Digital Elevation Model (DEM) with Resolution 30 m Download from Website of Aster GDEM. https://earthexplorer.usgs.gov/ |

[8] |
Partow, H., Witt, R. Fosnight, G. and Singh, A. (2004) The Mesopotamian Marshlands: Demise of an Ecosystem. UNEP, DEWA/GRID-Geneva in Cooperation with GRID-Sioux Falls and the Regional Office for West Asia (ROWA).
https://www.cabdirect.org/cabdirect/abstract/20046797676 |

[9] | Ministry of Water Resources in Iraq (2016) General Commission for Groundwater. Unpublished Data. |

[10] |
Esri, HERE, Garmin, USGS, Intermap, INCREMENTP, NRCan.
http://resources.esri.com/arcgisserver/apis/javascript/gmaps/index.cfm?fa=home |

[11] |
Kevin, J., Ver Hoef, J.M., Krivoruchko, K. and Lucas, N. (2003) Using ArcGIS Geostatistical Analyst. Environmental Systems Research Institute, Redlands.
https://scholar.google.com/scholar?hl=ar&as_sdt=0%2C5&q=Using+ArcGIS+Geostatistical+ Analyst%2C+Environ&btnG |

[12] |
Anderson, S. (2002) An Evaluation of Spatial Interpolation Methods on Air Temperature in Phoenix, AZ. Department of Geography, Arizona State University, Tempe.
http://www.cobblestoneconcepts.com/ucgis2summer/anderson/anderson.htm |

[13] |
Collins, F.C. (1995) A Comparison of Spatial Interpolation Techniques in Temperature Estimation. Doctoral Dissertation, Virginia Tech.
https://vtechworks.lib.vt.edu/handle/10919/38139 |

[14] |
Balakrishnan, P., Saleem, A. and Mallikarjun, N.D. (2011) Groundwater Quality Mapping Using Geographic Information System (GIS): A Case Study of Gulbarga City, Karnataka, India. African Journal of Environmental Science and Technology, 5, 1069-1084. https://www.ajol.info/index.php/ajest/article/view/74229 https://doi.org/10.5897/AJEST11.134 |

[15] |
Schloeder, C.A., Zimmerman, N.E. and Jacobs, M.J. (2001) Comparison of Methods for Interpolating Soil Properties Using Limited Data. Soil Science Society of America Journal, 65, 470-479.
https://dl.sciencesocieties.org/publications/sssaj/abstracts/65/2/470 https://doi.org/10.2136/sssaj2001.652470x |

[16] | Poshtmasari, H.K., Sarvestani, Z.T., Kamkar, B., Shataei, S. and Sadeghi, S. (2012) Comparison of Interpolation Methods for Estimating pH and EC in Agricultural Fields of Golestan Province (North of Iran). International Journal of Agriculture and Crop Sciences, 4, 157-167. |

[17] |
Webster, R. and Oliver, M.A. (2007) Geostatistics for Environmental Scientists. John Wiley & Sons, Hoboken. https://doi.org/10.1002/9780470517277 |

[18] |
Gundogdu, K.S. and Guney, I. (2007) Spatial Analyses of Groundwater Levels Using Universal Kriging. Journal of Earth System Science, 116, 49-55.
https://link.springer.com/article/10.1007/s12040-007-0006-6 https://doi.org/10.1007/s12040-007-0006-6 |

[19] |
Uyan, M. and Cay, T. (2010) Geostatistical Methods for Mapping Groundwater Nitrate Concentrations. 3rd International Conference on Cartography and GIS, Nessebar, 15-20 June 2010, Vol. 1520, 732-741.
https://scholar.google.com/scholar?hl=ar&as_sdt=0%2C5&q=Geostatistical+methods+for+ mapping+groundwater+nitrate+concentrations&btnG |

[20] |
Siska, P.P. and Hung, I.K. (2001) Assessment of Kriging Accuracy in the GIS Environment. 21st Annual ESRI International Conference, San Diego, 378-386.
https://scholar.google.com/scholar?hl=ar&as_sdt=0%2C5&q=Assessment+of+kriging +accuracy+in+the+GIS+environment&btnG |

[21] | Samin, M., et al. (2012) Spatial Estimation of Groundwater Quality Parameters Based on Water Salinity Data Using Kriging and Cokriging Methods. Proceedings of International Conference on Transport, Environment and Civil Engineering, Kuala Lumpur, 25-26 August 2012, 1294-1311. |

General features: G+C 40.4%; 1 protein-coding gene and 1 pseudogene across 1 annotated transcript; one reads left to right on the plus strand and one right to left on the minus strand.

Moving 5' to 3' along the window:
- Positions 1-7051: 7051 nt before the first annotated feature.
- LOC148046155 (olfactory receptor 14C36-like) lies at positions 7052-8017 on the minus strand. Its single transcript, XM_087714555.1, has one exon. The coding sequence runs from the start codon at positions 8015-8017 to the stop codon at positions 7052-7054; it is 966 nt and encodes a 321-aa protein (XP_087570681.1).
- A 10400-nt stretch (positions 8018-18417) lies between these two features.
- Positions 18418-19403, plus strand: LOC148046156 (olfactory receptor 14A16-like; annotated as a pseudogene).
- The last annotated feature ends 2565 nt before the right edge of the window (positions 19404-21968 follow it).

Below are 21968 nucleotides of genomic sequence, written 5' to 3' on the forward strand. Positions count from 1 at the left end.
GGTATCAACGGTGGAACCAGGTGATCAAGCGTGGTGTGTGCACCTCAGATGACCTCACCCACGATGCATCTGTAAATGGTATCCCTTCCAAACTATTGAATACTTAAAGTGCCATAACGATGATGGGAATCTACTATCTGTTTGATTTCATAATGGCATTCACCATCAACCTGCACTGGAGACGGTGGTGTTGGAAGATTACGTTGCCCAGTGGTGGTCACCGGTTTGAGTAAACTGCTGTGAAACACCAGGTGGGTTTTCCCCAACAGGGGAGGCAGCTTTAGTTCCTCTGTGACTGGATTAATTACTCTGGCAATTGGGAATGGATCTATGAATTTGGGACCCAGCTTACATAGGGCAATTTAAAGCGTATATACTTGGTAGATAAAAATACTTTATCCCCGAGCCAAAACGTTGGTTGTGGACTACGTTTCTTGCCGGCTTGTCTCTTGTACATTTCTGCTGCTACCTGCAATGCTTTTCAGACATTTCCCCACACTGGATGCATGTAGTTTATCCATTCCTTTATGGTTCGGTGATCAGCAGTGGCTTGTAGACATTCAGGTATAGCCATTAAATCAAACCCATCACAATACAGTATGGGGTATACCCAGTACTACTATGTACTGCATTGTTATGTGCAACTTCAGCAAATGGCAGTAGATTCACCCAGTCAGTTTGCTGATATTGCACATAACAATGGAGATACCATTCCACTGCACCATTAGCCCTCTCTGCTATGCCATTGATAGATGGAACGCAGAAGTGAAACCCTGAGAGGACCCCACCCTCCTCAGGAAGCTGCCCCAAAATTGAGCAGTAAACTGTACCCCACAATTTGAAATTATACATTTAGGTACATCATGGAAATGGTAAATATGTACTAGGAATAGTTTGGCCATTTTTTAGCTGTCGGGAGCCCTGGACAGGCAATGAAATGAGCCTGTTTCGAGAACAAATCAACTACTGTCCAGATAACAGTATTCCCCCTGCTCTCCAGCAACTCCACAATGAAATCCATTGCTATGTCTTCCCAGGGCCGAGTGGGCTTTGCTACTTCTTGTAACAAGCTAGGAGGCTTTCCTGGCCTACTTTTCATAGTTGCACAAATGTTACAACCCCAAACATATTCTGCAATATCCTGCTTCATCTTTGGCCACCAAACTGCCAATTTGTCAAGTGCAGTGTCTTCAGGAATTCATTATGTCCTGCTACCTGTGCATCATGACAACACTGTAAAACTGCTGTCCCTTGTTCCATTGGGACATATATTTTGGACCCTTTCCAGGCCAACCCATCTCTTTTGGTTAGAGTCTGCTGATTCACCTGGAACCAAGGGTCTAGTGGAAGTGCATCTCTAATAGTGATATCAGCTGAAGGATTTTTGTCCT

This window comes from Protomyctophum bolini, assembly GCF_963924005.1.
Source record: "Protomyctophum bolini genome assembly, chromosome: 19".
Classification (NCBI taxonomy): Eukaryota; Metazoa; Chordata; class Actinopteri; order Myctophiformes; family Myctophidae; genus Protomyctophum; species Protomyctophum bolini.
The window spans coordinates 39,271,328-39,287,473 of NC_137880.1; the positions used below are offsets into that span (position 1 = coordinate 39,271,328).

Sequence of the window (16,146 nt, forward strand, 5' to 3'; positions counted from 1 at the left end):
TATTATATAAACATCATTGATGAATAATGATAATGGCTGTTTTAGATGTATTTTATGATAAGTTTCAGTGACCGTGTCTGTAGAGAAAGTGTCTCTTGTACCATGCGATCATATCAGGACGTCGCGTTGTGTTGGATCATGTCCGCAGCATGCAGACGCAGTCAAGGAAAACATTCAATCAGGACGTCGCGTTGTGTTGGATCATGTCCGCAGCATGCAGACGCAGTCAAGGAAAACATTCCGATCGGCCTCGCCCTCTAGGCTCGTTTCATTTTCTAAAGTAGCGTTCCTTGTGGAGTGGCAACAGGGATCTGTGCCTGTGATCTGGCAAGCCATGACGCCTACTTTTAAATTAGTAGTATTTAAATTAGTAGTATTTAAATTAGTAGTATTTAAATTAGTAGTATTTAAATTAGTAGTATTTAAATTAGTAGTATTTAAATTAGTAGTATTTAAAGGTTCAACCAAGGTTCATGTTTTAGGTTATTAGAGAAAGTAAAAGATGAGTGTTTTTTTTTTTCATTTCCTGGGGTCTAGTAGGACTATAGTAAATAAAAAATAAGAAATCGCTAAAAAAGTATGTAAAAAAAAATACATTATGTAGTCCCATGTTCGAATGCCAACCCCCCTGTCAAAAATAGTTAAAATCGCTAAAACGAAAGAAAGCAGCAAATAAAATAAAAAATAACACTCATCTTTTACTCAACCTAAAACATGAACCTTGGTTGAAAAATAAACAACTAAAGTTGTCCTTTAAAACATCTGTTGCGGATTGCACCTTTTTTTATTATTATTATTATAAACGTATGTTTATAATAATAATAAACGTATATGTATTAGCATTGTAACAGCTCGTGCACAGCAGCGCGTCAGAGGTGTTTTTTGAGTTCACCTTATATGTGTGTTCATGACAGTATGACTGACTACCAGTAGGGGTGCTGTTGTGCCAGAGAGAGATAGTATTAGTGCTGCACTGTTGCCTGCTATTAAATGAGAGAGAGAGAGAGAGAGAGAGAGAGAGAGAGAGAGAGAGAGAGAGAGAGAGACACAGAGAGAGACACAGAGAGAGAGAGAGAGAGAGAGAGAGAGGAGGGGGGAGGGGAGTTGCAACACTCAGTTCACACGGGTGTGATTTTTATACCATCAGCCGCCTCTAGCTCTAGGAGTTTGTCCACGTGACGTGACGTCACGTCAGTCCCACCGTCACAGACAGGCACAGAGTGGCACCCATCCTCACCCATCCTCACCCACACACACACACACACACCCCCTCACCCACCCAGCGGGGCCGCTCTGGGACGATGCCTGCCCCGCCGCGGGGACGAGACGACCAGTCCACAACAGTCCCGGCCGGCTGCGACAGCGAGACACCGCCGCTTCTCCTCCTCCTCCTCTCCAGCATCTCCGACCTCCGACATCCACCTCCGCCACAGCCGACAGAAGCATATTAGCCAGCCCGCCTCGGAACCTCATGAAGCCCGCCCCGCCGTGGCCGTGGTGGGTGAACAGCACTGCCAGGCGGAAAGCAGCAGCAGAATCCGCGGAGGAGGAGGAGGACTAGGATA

[22] |
Mitásová, H. and Mitás, L. (1993) Interpolation by Regularized Spline with Tension: I. Theory and Implementation. Mathematical Geology, 25, 641-655.
https://link.springer.com/article/10.1007/BF00893171 https://doi.org/10.1007/BF00893171 |

[23] |
Shahid, S.U., Iqbal, J. and Hasnain, G. (2014) Groundwater Quality Assessment and Its Correlation with Gastroenteritis Using GIS: A Case Study of Rawal Town, Rawalpindi, Pakistan. Environmental Monitoring and Assessment, 186, 7525-7537.
https://link.springer.com/article/10.1007/s10661-014-3945-9 https://doi.org/10.1007/s10661-014-3945-9 |

[24] |
Kamińska., A. and Grzywna., A. (2014) Comparison of Deterministic Interpolation Methods for Groundwater Level. Journal of Ecological Engineering, 15, 55-60.
https://link.springer.com/article/10.1007/s10661-012-2527-y |

[25] |
Khazaz, L., Oulidi, H.J., El Moutaki, S. and Ghafiri, A. (2015) Comparing and Evaluating Probabilistic and Deterministic Spatial Interpolation Methods for Groundwater Level of Haouz in Morocco. Journal of Geographic Information System, 7, 631. https://doi.org/10.4236/jgis.2015.76051 https://scholar.google.com/scholar?hl=arandas_sdt=0%2C5andq=Comparing +and+Evaluating+Probabilistic+and+Deterministic+Spatial+Interpolation+Methods+for +Groundwater+Level+of+Haouz+in+MoroccoandbtnG |

[26] |
Mardia, K.V. (1974) Applications of Some Measures of Multivariate Skewness and Kurtosis in Testing Normality and Robustness Studies. Sankhyā: The Indian Journal of Statistics, Series B, 36, 115-128. https://www.jstor.org/stable/25051892 |

[27] |
Joanes, D.N. and Gill, C.A. (1998) Comparing Measures of Sample Skewness and Kurtosis. Journal of the Royal Statistical Society: Series D (The Statistician), 47, 183-189. https://rss.onlinelibrary.wiley.com/doi/abs/10.1111/1467-9884.00122 https://doi.org/10.1111/1467-9884.00122 |

[28] |
Based on Data Measured by Ministry of Water Resources in Iraq (2016) General Authority for Drilling of Groundwater Wells.
https://www.sciencedirect.com/science/article/pii/S1474706508000697 |

Copyright © 2020 by authors and Scientific Research Publishing Inc.

This work and the related PDF file are licensed under a Creative Commons Attribution 4.0 International License.